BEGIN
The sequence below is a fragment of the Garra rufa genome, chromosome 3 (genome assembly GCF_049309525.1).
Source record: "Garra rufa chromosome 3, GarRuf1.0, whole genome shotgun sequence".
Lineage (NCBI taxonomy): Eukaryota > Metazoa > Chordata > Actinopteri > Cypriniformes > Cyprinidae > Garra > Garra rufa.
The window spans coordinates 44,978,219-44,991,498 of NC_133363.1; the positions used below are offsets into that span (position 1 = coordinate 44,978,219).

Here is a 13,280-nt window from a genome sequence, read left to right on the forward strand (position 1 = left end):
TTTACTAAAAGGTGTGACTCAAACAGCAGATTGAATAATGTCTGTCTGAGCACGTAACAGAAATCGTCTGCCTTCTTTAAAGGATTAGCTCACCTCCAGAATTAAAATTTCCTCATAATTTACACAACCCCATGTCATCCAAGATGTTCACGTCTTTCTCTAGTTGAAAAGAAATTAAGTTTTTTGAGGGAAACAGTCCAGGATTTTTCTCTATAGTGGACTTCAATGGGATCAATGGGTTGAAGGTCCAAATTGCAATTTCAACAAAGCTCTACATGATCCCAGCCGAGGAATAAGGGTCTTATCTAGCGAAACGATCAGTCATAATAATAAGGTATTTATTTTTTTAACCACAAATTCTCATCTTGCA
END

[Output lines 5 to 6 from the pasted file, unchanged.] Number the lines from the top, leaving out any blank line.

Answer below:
Here is a 13,280-nt window from a genome sequence, read left to right on the forward strand (position 1 = left end):
TTTACTAAAAGGTGTGACTCAAACAGCAGATTGAATAATGTCTGTCTGAGCACGTAACAGAAATCGTCTGCCTTCTTTAAAGGATTAGCTCACCTCCAGAATTAAAATTTCCTCATAATTTACACAACCCCATGTCATCCAAGATGTTCACGTCTTTCTCTAGTTGAAAAGAAATTAAGTTTTTTGAGGGAAACAGTCCAGGATTTTTCTCTATAGTGGACTTCAATGGGATCAATGGGTTGAAGGTCCAAATTGCAATTTCAACAAAGCTCTACATGATCCCAGCCGAGGAATAAGGGTCTTATCTAGCGAAACGATCAGTCATAATAATAAGGTATTTATTTTTTTAACCACAAATTCTCATCTTGCA